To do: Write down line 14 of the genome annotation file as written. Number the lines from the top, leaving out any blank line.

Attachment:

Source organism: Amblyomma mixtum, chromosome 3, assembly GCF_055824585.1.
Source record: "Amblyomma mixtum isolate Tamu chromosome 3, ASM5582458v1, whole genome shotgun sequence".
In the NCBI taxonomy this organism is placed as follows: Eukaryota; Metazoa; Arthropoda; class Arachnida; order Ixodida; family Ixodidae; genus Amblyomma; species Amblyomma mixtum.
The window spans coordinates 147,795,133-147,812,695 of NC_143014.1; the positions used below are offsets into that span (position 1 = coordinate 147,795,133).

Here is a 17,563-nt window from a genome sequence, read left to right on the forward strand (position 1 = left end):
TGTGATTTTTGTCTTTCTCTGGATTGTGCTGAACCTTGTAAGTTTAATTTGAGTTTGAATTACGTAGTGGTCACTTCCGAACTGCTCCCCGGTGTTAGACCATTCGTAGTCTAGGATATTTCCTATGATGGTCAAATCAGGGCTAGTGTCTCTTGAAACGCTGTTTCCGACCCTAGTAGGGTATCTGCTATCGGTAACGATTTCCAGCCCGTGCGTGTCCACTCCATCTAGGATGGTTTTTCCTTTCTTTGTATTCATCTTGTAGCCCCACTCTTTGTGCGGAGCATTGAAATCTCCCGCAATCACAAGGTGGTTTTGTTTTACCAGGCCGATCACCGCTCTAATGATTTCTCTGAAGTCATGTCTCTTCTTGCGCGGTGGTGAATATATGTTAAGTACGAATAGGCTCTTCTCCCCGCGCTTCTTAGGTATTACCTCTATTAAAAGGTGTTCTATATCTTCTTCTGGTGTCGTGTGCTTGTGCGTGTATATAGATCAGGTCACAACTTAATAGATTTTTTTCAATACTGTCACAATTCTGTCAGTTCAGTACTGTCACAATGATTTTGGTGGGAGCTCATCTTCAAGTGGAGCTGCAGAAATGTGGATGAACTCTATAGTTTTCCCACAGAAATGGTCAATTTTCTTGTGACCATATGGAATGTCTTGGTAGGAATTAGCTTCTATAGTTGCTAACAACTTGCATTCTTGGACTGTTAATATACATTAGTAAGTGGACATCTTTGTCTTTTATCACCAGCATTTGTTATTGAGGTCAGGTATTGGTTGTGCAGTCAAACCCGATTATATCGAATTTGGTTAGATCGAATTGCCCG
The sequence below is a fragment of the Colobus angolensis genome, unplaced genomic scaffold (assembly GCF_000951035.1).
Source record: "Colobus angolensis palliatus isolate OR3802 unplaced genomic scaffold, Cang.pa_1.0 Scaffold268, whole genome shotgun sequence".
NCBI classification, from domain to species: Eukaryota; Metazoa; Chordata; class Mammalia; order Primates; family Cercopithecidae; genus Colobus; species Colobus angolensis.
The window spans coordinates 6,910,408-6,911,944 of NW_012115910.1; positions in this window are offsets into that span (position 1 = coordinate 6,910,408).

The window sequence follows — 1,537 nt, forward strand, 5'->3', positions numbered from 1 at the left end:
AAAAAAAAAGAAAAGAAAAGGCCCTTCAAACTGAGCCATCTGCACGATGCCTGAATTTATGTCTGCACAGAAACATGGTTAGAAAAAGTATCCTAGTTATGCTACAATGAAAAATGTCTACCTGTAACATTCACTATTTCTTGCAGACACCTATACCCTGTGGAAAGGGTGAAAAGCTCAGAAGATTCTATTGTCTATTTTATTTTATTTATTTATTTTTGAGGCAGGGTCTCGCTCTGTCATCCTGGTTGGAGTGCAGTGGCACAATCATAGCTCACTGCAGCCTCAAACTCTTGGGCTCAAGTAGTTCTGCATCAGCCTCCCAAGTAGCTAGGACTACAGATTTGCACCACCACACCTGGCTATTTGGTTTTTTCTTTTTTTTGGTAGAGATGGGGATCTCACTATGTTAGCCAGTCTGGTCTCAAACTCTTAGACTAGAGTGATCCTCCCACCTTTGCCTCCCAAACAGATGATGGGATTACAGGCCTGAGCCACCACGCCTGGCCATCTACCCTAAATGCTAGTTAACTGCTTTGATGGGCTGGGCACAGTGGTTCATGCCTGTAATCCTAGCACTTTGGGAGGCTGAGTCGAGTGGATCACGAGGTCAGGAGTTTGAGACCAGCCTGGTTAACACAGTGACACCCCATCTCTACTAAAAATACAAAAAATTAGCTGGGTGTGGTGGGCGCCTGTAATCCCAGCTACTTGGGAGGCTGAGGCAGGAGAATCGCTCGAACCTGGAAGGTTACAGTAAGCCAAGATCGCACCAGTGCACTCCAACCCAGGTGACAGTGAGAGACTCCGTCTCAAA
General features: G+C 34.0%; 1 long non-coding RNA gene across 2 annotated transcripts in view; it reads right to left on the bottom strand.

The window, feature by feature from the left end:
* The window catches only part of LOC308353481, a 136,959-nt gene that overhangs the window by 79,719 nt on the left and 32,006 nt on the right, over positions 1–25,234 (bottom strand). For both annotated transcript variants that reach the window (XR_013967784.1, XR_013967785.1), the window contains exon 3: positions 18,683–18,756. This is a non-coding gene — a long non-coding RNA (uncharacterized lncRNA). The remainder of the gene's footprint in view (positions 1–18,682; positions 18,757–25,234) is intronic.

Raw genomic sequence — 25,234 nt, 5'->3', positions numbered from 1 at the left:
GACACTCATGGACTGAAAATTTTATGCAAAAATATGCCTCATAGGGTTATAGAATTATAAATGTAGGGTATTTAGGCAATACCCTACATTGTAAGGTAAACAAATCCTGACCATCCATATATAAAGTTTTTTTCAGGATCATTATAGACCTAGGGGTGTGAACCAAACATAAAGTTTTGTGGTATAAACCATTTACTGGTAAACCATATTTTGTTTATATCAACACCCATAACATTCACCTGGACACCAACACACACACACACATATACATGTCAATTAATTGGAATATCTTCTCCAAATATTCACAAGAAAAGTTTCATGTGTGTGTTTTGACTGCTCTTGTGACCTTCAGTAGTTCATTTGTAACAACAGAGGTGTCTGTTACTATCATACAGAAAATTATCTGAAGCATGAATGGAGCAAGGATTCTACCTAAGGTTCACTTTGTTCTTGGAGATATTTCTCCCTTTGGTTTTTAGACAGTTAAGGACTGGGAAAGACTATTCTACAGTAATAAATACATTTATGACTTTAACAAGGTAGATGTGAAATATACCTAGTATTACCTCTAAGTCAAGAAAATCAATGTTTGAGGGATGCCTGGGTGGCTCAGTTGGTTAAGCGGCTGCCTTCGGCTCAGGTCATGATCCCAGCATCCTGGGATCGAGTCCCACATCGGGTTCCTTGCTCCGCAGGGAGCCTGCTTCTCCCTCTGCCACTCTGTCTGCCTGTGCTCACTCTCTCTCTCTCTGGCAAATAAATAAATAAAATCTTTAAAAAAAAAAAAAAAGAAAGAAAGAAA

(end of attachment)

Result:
The window, feature by feature from the left end: